Bringing Healthcare to Hard-Hit Areas in Bangladesh

Q&A with Runa Khan, founder of Friendship, a Dhaka-based non-governmental organisation that uses clinics on barges to deliver mobile healthcare to people in impoverished and flood-prone areas of Bangladesh.

As the world recognises progress in reducing the incidence of AIDS on World AIDS Day, as well as the work that lies ahead, the Economist Intelligence Unit (EIU) asked this entrepreneur-turned-activist in Bangladesh about incentives and the role of the private sector in improving healthcare services for underserved communities for a Q&A commissioned by the United Nations Foundation.

This is the second in a series of Q&As that will explore progress towards and what remains to be done to meet the Sustainable Development Goals (SDGs), 17 UN-backed goals that more than 190 countries agreed to prioritise as national targets in 2015. These targets include reducing environmental degradation and improving education, health and industrial innovation.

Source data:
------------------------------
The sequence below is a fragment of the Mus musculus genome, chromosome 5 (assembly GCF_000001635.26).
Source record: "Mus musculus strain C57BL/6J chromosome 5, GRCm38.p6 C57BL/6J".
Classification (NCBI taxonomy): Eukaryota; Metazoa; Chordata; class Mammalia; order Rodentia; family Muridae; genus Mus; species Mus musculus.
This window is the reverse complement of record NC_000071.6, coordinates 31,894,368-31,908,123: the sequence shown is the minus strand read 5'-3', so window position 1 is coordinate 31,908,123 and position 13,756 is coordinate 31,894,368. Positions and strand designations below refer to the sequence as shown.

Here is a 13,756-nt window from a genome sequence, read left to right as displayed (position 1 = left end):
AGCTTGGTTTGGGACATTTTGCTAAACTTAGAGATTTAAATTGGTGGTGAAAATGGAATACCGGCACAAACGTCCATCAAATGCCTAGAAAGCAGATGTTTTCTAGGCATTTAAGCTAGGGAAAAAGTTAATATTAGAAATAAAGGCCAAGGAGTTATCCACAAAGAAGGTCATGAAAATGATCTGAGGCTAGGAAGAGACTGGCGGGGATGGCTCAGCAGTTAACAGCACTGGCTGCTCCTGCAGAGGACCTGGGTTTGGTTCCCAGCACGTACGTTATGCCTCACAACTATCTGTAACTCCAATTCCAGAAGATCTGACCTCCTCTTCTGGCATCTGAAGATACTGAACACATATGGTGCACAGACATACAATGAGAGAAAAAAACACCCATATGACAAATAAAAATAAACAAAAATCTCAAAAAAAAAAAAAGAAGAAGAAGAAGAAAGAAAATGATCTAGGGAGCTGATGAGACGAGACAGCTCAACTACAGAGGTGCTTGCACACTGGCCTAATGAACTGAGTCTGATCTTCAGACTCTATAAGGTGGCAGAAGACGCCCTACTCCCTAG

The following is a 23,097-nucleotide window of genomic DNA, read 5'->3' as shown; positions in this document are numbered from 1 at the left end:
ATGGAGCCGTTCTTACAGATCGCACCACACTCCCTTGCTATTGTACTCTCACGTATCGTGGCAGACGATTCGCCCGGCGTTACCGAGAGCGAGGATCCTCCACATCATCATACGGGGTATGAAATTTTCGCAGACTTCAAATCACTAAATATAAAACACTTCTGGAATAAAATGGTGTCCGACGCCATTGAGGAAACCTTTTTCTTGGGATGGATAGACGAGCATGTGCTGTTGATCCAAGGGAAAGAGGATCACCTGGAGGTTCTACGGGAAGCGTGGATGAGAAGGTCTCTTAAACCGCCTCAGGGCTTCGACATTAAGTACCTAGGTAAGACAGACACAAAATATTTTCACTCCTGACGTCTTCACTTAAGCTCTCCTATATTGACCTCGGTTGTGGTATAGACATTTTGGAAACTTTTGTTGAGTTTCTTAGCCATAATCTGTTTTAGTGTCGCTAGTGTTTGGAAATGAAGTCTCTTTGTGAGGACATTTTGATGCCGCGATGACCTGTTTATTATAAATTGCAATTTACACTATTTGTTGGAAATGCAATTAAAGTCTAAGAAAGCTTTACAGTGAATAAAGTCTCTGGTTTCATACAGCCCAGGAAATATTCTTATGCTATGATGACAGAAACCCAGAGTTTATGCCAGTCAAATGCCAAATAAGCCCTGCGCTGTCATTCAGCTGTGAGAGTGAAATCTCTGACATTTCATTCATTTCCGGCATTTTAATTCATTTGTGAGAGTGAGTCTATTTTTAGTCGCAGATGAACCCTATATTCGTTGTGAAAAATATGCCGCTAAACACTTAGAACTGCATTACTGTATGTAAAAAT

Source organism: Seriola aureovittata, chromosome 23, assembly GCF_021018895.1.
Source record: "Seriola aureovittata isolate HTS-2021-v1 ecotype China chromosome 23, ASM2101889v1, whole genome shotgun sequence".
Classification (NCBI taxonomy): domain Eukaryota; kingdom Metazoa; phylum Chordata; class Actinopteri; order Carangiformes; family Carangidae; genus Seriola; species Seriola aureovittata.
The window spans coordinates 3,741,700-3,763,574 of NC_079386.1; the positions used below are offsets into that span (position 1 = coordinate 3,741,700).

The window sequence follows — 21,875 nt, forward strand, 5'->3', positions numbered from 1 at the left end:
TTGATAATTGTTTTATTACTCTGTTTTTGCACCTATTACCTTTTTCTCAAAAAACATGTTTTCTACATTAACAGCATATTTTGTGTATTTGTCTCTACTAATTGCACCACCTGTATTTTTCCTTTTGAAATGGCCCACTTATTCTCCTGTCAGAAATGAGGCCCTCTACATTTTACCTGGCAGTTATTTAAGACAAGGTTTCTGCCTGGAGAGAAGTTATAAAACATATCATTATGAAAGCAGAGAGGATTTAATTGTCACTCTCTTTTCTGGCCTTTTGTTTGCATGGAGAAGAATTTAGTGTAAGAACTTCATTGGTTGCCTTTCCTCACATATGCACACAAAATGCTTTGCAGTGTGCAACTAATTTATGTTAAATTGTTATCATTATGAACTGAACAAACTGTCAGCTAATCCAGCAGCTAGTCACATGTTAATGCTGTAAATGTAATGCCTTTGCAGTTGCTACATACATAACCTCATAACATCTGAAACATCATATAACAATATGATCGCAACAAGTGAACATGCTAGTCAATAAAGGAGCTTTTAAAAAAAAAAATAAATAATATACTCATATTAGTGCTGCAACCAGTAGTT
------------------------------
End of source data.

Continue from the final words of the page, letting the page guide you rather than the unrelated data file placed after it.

Ms Khan’s organisation, Friendship, uses floating hospitals to reach vulnerable populations, many of whom live on islands or in coastal areas. The organisation, founded in 2002, now serves 4.2 people annually through more than 400 satellite clinics.


Comments (2)
No. 1-2

Well that is way too bad for Bangladesh. Necessary measures should be taken to resolve such things making it worst for them


Bangladesh is prone to flooding due to being situated on the Ganges Delta and the many distributaries flowing into the Bay of Bengal. Coastal flooding, combined with the bursting of river banks is common, and severely affects the landscape and society of Bangladesh.80% of if is 'floodplain'. They deserve major health care assistance, glad to see there is a system in place for them.